Title: Evaluation of selected fungicides for the control of peach scab, brown rot and rhizopus rot on maygold peaches at Monticello, Fla., in 1967
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Title: Evaluation of selected fungicides for the control of peach scab, brown rot and rhizopus rot on maygold peaches at Monticello, Fla., in 1967
Physical Description: Book
Creator: French, W. J.
Publisher: Big Bend Horticultural Laboratory, University of Florida
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Bibliographic ID: UF00076528
Volume ID: VID00001
Source Institution: University of Florida
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Resource Identifier: oclc - 148087866

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HUME LIBRARY

S-1 APR 22 19688
BIG BEND HORTICULTURAL LABORATORY
Monticello, Florida
Mimeo Report March 25, 1968 I.F .AS. Univ. of Florida
BBL 68-2
EVALUATION OF SELECTED FUNGICIDES FOR THE CONTROL OF PEACH SCAB,
BROWN ROT AND RHIZOPUS ROT ON MAYGOLD PEACHES AT MONTICELLO, FLA.,
IN 1967.

by W. J. French1,2

INTRODUCTION

North Florida's new and growing peach industry can realize its great
potential if control programs can be developed to protect adapted peach varieties
from diseases and insects. In northern Florida the major field and post-harvest
diseases are brown rot and blossom blight (Monilinia fructicola (Wint.) Honey),
scab (Cladosporium carpophilum Thum.), and Rhizopus rot (Rhizopus sp.). The
production of disease free peaches in this region is dependent upon the selection
of effective fungicides and proper timing of their applications.

METHODS

Maygold peach trees planted in February 1964 and 1965, were sprayed with 6
applications of dilute sprays applied by hand gun at 450 p.s.i. The first was
a dormant spray of liquid lime-sulphur, 6 gal/100 gal, of water applied before
bud break (Feb. 20). This spray was used in half of all treatments. The dormant
spray was followed by fungicide and insecticide spray applications on March 27
(shuck split), April 7, April 17, May 5, and May 15. Parathion 1 lb/50 gal. was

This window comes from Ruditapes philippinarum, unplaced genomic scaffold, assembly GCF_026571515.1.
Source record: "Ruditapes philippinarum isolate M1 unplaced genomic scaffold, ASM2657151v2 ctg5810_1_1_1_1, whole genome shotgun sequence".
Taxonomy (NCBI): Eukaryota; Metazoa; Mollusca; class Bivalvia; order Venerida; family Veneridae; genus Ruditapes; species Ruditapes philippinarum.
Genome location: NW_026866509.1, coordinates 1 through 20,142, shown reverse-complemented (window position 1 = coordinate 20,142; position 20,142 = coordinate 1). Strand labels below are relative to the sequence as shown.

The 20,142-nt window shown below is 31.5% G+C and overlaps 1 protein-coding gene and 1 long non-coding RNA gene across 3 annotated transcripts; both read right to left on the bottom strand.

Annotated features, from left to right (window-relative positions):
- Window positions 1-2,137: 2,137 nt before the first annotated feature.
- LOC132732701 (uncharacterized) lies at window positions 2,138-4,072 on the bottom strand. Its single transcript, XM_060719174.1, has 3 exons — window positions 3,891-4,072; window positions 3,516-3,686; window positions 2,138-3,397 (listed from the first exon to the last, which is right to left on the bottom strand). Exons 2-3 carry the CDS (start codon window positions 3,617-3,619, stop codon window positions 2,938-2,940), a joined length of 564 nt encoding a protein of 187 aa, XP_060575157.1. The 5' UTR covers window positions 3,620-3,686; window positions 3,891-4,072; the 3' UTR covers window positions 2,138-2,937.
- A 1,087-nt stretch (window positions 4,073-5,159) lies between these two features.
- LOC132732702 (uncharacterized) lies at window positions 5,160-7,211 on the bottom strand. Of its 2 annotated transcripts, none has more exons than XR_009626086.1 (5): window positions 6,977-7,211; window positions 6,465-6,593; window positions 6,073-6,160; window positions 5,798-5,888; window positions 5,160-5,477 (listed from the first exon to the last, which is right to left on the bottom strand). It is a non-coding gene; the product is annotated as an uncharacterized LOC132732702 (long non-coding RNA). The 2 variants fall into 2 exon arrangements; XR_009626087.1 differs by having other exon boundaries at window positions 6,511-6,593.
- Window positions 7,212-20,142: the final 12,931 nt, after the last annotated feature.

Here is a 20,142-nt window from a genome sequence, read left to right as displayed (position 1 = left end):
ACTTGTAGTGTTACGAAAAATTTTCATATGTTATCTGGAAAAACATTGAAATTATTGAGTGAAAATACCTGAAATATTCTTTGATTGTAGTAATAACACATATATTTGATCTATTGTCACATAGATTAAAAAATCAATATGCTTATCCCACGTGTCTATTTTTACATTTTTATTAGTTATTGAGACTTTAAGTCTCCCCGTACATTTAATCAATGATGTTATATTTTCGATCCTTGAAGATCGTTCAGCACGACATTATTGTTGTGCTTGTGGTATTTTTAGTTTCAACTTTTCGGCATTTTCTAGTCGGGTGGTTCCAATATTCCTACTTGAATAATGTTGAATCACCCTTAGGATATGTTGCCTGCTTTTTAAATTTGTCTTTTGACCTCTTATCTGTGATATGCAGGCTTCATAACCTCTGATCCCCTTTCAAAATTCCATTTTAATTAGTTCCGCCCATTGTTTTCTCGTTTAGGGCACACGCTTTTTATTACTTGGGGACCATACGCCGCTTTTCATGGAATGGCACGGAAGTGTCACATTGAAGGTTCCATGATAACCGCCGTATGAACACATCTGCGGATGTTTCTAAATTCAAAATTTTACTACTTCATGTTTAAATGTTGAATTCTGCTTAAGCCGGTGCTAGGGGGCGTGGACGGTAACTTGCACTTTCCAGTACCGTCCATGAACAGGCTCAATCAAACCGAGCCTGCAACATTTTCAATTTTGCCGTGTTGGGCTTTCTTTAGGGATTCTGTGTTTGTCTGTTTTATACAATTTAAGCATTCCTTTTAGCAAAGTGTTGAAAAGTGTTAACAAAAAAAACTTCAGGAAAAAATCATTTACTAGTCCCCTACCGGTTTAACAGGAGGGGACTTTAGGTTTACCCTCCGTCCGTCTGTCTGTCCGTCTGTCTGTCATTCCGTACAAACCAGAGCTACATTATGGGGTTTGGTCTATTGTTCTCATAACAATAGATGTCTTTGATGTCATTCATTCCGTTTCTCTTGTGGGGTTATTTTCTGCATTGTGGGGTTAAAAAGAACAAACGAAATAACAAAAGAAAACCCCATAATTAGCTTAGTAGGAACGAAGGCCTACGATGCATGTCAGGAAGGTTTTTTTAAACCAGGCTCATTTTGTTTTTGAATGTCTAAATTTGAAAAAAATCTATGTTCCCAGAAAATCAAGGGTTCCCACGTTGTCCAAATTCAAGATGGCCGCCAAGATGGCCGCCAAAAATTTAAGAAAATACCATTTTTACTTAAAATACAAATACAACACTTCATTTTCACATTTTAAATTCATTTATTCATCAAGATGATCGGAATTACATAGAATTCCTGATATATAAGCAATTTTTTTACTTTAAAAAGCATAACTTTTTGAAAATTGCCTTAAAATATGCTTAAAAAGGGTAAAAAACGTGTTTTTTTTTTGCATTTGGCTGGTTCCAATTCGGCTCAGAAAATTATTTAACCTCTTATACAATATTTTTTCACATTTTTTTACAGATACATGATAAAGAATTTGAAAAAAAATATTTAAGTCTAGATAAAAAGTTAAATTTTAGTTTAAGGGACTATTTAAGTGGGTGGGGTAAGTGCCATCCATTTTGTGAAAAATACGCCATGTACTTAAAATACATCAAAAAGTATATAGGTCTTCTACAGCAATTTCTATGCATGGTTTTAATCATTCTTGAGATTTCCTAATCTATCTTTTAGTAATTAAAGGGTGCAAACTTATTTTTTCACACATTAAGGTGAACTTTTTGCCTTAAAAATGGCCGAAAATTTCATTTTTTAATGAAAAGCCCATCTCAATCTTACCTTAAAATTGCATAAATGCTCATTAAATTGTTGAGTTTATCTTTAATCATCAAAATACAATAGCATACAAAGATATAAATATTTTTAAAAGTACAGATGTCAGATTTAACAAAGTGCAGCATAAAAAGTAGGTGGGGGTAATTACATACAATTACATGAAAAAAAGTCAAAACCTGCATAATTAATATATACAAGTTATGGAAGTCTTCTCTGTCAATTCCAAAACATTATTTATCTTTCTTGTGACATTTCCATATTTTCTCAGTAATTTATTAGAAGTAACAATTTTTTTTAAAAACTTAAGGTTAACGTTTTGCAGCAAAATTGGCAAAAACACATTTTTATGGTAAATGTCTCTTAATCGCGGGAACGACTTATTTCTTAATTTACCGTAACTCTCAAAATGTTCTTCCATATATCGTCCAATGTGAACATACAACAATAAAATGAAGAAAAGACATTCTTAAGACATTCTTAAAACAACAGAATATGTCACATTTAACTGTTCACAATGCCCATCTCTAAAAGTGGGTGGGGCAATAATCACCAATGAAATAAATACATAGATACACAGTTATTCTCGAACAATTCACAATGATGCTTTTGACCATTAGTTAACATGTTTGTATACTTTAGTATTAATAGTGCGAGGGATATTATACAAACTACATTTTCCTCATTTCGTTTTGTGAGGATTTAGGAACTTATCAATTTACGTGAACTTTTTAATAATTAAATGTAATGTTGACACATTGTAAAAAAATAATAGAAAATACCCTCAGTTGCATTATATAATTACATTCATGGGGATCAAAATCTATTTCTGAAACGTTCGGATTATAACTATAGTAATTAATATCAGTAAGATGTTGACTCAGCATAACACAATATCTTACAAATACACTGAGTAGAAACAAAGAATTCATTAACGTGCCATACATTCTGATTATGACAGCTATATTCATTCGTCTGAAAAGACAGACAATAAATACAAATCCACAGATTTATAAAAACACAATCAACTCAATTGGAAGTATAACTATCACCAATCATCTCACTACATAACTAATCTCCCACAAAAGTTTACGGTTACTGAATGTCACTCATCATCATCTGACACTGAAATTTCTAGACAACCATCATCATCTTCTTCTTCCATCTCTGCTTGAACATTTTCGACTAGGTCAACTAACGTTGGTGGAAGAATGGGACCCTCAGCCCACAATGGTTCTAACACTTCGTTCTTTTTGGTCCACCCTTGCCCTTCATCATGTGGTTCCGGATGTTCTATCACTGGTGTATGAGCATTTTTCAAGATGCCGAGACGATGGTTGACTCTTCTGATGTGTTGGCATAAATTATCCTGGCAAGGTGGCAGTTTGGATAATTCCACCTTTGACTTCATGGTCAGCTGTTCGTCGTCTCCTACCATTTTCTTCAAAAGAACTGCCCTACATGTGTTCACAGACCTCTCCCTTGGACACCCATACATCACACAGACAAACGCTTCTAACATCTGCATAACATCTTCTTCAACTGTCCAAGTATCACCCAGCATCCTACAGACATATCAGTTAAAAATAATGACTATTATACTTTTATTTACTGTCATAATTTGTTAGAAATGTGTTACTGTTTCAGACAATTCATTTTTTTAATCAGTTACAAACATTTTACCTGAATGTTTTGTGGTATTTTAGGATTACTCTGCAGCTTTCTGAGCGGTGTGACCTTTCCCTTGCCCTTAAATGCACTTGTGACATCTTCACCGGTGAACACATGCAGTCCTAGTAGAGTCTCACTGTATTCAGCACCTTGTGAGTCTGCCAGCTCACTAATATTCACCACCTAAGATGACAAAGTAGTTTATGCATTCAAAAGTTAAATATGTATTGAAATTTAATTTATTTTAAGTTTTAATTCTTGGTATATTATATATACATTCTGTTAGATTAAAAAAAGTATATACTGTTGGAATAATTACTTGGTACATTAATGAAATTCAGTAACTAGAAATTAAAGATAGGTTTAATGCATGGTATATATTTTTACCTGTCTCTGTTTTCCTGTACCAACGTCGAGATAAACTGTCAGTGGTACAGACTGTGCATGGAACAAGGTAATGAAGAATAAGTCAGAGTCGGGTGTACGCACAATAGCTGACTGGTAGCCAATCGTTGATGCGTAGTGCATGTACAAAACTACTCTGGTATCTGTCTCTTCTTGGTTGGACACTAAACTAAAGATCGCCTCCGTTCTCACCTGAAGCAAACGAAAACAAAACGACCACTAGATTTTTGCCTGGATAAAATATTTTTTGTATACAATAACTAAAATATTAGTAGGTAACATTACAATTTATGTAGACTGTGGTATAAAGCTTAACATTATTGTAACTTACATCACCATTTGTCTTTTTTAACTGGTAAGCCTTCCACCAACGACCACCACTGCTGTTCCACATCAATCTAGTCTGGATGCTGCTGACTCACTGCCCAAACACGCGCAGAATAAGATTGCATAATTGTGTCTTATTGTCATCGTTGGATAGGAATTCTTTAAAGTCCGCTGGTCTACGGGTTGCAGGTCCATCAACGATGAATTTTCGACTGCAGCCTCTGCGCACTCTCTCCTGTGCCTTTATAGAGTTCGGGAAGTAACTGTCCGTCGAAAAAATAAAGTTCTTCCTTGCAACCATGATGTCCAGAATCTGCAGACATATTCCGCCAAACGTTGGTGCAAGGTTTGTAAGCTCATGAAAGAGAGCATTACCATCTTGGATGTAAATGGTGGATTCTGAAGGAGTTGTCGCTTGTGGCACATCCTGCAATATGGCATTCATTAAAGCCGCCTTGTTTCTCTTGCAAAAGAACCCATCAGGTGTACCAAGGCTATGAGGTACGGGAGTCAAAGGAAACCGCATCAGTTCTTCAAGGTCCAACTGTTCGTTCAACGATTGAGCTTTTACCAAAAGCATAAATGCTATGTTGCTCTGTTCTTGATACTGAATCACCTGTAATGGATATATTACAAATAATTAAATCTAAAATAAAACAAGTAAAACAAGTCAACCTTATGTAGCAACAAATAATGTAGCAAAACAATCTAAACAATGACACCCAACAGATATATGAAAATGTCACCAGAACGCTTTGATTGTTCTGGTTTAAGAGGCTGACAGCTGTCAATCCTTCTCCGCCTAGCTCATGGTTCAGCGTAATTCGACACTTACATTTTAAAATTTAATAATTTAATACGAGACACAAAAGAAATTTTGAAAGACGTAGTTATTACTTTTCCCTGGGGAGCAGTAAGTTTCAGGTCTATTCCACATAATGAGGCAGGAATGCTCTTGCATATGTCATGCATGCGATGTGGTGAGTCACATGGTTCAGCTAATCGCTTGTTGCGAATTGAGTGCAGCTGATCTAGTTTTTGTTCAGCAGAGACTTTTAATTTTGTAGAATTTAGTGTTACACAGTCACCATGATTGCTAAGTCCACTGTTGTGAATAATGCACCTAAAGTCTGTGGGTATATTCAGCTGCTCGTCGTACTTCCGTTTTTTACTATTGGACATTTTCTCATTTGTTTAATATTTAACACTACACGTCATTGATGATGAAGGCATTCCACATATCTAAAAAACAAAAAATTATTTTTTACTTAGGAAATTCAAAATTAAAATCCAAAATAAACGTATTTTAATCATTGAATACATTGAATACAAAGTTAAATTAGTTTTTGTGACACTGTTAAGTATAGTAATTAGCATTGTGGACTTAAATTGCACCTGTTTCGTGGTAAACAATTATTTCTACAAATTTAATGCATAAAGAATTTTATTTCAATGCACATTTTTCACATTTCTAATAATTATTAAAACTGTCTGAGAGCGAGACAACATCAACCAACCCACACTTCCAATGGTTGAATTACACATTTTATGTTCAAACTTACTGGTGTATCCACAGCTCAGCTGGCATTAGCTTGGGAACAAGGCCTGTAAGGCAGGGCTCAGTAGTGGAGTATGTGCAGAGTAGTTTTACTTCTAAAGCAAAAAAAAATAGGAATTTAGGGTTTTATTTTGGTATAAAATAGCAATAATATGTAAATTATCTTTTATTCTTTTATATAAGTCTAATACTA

used in the March through May spray applications to control insects.

Six fungicides in various combinations with nine, one-tree replications for
each treatment were used. Data from the two age classes (3rd and 4th leaf) were
grouped, and the results summarized in Table I. The monthly rainfall was as
follows: March 2.77; April 0.99; May 6.95; June 1-15, 5.72.

FUNGICIDES TESTED

The fungicides tested were: Captan 50W (N-[(trichloromethyl) thio]-4-
cyclohexene-l,2-dicarboximide) 2 lbs/100; Cyprex 65W (dodecylguanidine acetate) +
Captan 50W, 1/2 lb. + 1 lb/100; Difolitan 80W (cis-N-E(l,l,2,2-tetrachlorcethyl)
thio]-4cyclohexene-l,2dicarboximide) 1 lb/100; sulphur W. P. 6 lb/100; dormant
lime sulphur 6 lb/100. Botran 75W (2,6-dichlcro-4-nitro-aniline) 1 1/2 lb/100
was used on half the trees of each treatment in the last application.


1Assistant Plant Pathologist
2The writer wishes to acknowledge J. R. Large, Assoc. Plant Pathologist Emeritus,
for designing and executing the experiment and Dr. Harold W. Young, Assoc, Horti-
culturist and Head, for collecting the data.



3/26/68
200 CC











-2-


RESULTS

Peach leaf curl, bacterial spot and rust were of minor importance on sprayed
and unsprayed foliage this season. Scab was moderate (12.5%) on fruit of un-
sprayed trees. No fruit scab was found on trees sprayed with dormant lime-sulphur
followed with combinations of: Captan + Botran; Difolitan + Botran; sulphur +
Botran; Cyprex + Captan + Botran; nor on trees sprayed with Captan + Botran;
Cyprex + Captan + Bctran; Difolitan + Botran; or Difolitan.

Scab was more severe (25%) on fruit sprayed with liquid lime-sulphur applied
as a dormant spray than on unsprayed trees (12.5%).

CONTROL OF STORAGE DISEASES

Peaches, 20 per tree, (180 per spray treatment) were stored at 75% F. for 4
and 7 days.

The percent of fruits infected after four and seven days is recorded in
Table I.

Fruit rots caused by Monilinia fructicola and Rhizopus sp. were severe and
generally more than 20 percent after 4 days storage at 750 F. The best disease
control after 4 days of storage was obtained with: Difolitan (90.5%); dormant +
Difolitan + Botran (90.0%); Difolitan + Botran (89.0%); Captan (88.5%); and
Captan + Botran (88.5%). The least effective fungicides were dormant + Botran
(40.0%); dormant + sulphur + Botran (58.0%); dormant only (63.5%); and dormant +
Cyprex + Captan (65.5%).

Fruit infection by Monolinia fructicola on unsprayed peaches was 7.5% after
4 and 7 days in storage while Rhizopus sp. caused 23.0% and 66.0% infection after
4 and 7 days storage respectively.

The most effective disease control after 7 days storage was obtained with:
Cyprex + Captan + Botran (78.0%); dormant + Difolitan + Botran (70.0%); dormant +
Cyprex + Captan + Botran (65.0%); Captan + Botran (63.0%).

Brown rot infections were substantially higher when liquid lime-sulphur
dormant sprays were followed by applications of: Cyprex + Captan; Captan + Botran;
and sulphur + Botran. Rhizopus rot was most severe when liquid lime-sulphur
dormant sprays were followed by applications of Captan + Botran; and sulphur +
Botran.

The addition of Botran in the last spray application reduced the effective-
ness of Captan in controlling Rhizopus rot. Generally, Botran when added to the
last spray application was not effective in reducing the percentage of brown rot
or Rhizopus rot after four days storage, however, it was effective in reducing
the percentage of Rhizopus rot after seven days storage.

Because of late flowering in some 3rd leaf trees, early applications of
sulphur sprays did not give complete control of scab.



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